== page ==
| Italian Version | Full Biography |


I wanted to be a dancer but I would have never given up music: I have always been singing, since I was a young girl.

Whether I’m writing for my jazz bands, performing a Britten or a Monteverdi opera, singing in big halls or small clubs, giving life to new roles like Anaïs Nin or Sor Juana or everything else composer Louis Andriessen ever wrote for me, I always have a deep respect for the music.

In many years, I have learned to move among apparently contrasting musical worlds. When I’m asked how is it possible to go straight from jazz to opera, I reply that ‘Musically it’s never an issue. Small things, like rehearsal times or late night hours, can be!’

I adore repertoire from the 20th century, and I have been exploring it for years in duo with pianist Andrea Rebaudengo. Our duo also works with two trios, involving clarinet player Gabriele Mirabassi and violist Danusha Waskiewicz. Pieces like Berio’s Folk Songs, Schoenberg’s Pierrot Lunaire or Poulenc’s La Voix Humaine have become part of me, and when I get back to my jazz quartet Special Dish or when I work with Uri Caine or Paolo Fresu, it feels like coming home.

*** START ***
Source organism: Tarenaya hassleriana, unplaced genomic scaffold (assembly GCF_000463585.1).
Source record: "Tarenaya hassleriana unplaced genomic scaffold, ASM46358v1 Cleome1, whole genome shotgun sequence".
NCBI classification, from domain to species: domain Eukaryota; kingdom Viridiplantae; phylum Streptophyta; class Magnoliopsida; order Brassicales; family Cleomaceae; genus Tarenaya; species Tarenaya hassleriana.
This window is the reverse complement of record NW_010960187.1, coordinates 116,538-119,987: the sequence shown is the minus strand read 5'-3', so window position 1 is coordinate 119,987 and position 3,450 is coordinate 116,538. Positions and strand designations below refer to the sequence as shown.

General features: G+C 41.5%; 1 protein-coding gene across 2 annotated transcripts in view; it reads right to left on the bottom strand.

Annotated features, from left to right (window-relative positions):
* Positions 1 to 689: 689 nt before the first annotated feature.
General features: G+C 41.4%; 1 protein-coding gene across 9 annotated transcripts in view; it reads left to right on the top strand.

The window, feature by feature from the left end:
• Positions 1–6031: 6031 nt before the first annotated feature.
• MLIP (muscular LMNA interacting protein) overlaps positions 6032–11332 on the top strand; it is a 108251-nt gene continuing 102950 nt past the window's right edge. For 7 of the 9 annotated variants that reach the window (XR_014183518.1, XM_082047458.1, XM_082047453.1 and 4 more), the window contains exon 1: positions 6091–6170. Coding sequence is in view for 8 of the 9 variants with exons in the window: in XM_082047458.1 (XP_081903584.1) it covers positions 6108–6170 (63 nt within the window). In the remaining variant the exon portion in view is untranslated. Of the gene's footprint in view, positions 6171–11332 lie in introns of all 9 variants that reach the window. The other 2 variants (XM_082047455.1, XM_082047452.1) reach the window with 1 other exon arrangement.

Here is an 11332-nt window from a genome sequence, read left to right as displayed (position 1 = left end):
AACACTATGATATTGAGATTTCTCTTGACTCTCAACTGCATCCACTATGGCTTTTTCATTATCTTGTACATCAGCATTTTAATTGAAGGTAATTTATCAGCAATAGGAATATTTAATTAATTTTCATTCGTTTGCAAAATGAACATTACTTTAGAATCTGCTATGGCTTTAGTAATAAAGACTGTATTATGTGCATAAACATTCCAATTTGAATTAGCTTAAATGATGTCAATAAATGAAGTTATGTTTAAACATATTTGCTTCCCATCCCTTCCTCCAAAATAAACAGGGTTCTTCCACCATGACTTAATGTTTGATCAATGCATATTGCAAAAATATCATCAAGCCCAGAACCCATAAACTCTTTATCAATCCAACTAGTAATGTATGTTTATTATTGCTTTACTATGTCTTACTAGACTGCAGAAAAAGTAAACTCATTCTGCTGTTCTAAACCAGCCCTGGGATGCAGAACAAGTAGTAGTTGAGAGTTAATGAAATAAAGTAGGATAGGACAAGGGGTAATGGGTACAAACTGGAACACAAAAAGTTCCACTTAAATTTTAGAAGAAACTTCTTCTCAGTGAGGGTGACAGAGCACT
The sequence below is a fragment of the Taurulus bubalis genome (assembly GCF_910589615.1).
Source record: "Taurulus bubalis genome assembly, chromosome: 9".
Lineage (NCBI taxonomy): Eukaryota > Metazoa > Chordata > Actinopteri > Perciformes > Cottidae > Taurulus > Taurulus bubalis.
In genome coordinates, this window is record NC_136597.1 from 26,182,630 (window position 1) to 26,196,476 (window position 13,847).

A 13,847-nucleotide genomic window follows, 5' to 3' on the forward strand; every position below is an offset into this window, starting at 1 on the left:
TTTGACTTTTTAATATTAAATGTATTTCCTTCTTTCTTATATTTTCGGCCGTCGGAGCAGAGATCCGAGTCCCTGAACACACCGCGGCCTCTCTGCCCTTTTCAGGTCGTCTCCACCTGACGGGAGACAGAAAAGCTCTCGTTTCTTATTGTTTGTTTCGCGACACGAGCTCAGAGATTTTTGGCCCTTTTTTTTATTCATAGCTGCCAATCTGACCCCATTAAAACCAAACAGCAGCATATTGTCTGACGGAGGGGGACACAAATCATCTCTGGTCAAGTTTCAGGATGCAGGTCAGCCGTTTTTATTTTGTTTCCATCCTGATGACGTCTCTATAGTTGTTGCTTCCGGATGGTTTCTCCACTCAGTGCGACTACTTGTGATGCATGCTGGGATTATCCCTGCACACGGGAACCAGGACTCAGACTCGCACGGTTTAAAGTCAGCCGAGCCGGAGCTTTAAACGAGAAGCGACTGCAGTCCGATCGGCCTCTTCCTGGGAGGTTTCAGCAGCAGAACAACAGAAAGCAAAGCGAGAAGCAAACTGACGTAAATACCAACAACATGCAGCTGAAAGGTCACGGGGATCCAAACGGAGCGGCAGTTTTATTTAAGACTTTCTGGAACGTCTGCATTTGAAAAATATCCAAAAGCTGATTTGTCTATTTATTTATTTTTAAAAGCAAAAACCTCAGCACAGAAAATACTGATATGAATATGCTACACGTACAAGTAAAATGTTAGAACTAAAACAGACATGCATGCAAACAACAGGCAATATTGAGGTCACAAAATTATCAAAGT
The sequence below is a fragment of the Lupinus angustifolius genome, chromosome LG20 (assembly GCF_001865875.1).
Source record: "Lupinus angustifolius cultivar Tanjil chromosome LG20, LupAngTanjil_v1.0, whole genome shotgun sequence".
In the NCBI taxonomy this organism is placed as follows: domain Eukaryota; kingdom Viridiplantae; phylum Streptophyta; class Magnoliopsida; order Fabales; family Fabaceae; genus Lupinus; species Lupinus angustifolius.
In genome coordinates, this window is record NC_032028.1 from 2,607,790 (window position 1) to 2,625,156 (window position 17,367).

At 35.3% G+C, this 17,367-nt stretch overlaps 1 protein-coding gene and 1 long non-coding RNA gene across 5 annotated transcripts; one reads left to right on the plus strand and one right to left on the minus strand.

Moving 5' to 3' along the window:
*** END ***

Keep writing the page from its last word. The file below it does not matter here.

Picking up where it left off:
I consider myself a jazz singer because jazz was my first love: I learned from the voices of Sarah Vaughan, Joni Mitchell, Cassandra Wilson, and many more.

My life changed yet again when I discovered Cathy Berberian and contemporary repertoire. That’s what led me to work with amazing composers in the classical new music world.

Writing, composing and singing hold equally dear places in my heart.

Whenever I have a chance, I talk about music: for example, when I hosted Effemeridi Musicali, a series of short television episodes broadcast by the Italian Television RAI3.


Cristina Zavalloni